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Gwfl's picture
Posts: 30
Joined: Jun 2018

Anyone have issues with balance problems post treatment?  My balance has been "off" since I was treated and doesn't seem to be improving.  

po18guy's picture
Posts: 1193
Joined: Nov 2011

How are your blood numbers? If hemoglobin and hematocrit are low, one common side effect of the ensuing anemia is poor balance.

Gwfl's picture
Posts: 30
Joined: Jun 2018

Blood work at Oncologist's showed I was "a little anemic".  Hgb was 12.9 and HCT was 38.1 both on the low side.  Likely this is another cause of my fatigue that my apena treatment did not eleminate.

Max Former Hodgkins Stage 3's picture
Max Former Hodg...
Posts: 3665
Joined: May 2012


Anemia will certainly cause loss of balance, due to inadequate brain oxygenation.   You can buy a finger device that will tell your O2 saturation level; these are inexpensive devices.  Share whatever results you get (if they are low) with your doctor.  Neuropathy, if it is serious enough, can also cause vertigo: not due to inner ear issues, but from sensory ones.   And chemo fog also.    I only know these facts since I have had balance problems from each, at differing times.


Gwfl's picture
Posts: 30
Joined: Jun 2018

I have one of those finger O2 gadgets....reading 91% right now and I tend to average low...except when I visit the dr's office then it gets recorded as around 94 - 95.  I also still have some neuropathy in my feet that seems to be very slowly getting better.  Went to look at a rowing machine for the home to get more exercise since it's getting very hot here in SW FL and even going for walks is tough.  I'll look at my diet too and of course hydration.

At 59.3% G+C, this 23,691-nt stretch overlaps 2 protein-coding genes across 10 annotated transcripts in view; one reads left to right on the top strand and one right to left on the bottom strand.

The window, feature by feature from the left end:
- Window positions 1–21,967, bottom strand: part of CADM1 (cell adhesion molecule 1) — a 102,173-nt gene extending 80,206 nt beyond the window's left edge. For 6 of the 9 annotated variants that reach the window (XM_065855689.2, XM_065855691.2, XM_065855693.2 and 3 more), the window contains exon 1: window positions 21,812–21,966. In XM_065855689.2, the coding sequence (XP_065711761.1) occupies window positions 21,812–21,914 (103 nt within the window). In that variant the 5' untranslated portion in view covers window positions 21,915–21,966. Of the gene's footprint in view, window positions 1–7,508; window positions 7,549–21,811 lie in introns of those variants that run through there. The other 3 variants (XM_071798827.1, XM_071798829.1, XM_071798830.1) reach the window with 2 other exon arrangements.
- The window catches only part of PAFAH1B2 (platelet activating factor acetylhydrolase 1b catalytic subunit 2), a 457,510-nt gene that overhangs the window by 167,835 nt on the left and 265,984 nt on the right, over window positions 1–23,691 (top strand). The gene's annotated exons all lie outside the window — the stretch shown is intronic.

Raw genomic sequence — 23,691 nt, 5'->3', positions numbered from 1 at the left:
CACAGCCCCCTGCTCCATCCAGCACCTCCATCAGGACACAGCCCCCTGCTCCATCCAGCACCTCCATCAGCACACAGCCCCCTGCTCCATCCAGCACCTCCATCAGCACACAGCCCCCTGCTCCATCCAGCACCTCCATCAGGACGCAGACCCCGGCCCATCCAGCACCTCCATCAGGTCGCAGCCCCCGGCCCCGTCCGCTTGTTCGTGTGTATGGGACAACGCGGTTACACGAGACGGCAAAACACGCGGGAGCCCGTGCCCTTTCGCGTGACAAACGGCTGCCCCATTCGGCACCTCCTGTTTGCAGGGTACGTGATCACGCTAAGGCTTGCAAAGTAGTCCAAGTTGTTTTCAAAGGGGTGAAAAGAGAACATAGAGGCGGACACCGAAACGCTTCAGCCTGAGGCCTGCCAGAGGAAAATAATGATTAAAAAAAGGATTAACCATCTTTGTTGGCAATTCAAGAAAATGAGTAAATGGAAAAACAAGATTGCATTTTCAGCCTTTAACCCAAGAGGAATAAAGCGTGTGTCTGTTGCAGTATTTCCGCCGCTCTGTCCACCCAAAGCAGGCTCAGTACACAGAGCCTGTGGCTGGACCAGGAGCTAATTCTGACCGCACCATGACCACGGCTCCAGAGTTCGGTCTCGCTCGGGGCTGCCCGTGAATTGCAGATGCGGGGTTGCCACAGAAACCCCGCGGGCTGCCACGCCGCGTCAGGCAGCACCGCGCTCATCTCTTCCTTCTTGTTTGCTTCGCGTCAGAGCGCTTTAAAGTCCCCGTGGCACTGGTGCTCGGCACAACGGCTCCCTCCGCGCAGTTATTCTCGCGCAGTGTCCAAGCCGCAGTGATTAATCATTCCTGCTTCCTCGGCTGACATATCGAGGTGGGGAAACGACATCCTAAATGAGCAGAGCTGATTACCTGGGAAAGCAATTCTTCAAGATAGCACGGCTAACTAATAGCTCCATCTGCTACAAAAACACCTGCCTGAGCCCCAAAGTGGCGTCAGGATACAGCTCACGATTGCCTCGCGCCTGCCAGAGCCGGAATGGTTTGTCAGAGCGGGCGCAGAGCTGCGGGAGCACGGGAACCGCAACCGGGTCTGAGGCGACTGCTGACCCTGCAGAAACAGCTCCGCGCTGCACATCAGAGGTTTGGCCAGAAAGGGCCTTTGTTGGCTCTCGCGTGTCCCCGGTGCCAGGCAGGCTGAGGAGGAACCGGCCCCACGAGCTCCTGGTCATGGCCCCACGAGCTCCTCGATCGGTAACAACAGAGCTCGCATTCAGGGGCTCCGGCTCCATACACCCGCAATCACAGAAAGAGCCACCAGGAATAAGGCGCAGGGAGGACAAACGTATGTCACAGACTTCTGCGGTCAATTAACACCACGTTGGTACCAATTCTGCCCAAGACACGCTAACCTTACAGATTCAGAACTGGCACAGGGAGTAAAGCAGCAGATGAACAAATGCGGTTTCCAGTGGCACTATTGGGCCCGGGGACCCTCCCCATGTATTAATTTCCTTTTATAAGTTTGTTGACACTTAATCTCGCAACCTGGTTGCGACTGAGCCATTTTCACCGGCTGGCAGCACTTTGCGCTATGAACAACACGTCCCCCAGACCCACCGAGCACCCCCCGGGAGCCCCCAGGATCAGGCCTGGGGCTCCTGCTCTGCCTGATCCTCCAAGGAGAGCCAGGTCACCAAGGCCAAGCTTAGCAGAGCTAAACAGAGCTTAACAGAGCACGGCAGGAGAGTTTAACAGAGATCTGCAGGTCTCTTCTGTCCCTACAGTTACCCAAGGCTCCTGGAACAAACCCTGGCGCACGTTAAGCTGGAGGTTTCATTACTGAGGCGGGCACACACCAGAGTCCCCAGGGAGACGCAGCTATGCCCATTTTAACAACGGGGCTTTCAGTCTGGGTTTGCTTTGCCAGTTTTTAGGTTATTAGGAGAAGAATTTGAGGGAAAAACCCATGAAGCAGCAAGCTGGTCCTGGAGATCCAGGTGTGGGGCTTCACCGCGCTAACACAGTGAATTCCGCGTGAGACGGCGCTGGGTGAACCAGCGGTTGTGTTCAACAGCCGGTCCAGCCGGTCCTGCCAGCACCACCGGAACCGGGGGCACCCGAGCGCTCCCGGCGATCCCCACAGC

Posts: 686
Joined: Jan 2017

neuropathy in my feet is a permanent part of my life.

Evarista's picture
Posts: 317
Joined: May 2017

"Proprioception refers to the body's ability to perceive its own position in space." For example:  Knowing whether feet are on soft grass or hard cement without looking. 

This may be different from what you describe as "balance", but I really struggled with it for a long time.  My brain just did not know where my feet were. Total disconnect. Talk with a physical therapist indicated that this was in fact related to balance due to my peripheral neuropathy. She recommended balance exercises, which are simple and doable on your own.

What made a huge difference for me, though, was finding footwear that let my feet have a more intimate relationship (if you can think of it that way) with the surface underneath.  That was a trial-and-error effort but I now wear one kind of shoe (actually a Teva hiking sandal) almost exclusively. The phenomenon was particularly pronounced on unpatterned walking surfaces, such as office building lobbies, malls, airports, etc.  Still sometimes need to hold someone's arm or a railing in those environments. 

The good news is that it is WAY better with time. If you are talking about vertigo/dizziness, though, that's a different conversation.  Hang in there.

lindary's picture
Posts: 709
Joined: Mar 2015

I love going barefoot but did not while going through chemo. Once all that was done it took me a while to get used to going barefoot again. When I did I noticed a couple of my toes felt weird. My Dr says I have very mild neuropathy. Plan walking is ok. Going upstairs is ok. Downstairs is another matter. I am ok if there is a wall or railing but when it is an open area I am very unsure of taking the step down. No dizziness or vertigo. It's like my brain is having problems.  I am going to look into those sandals you mentioned. 

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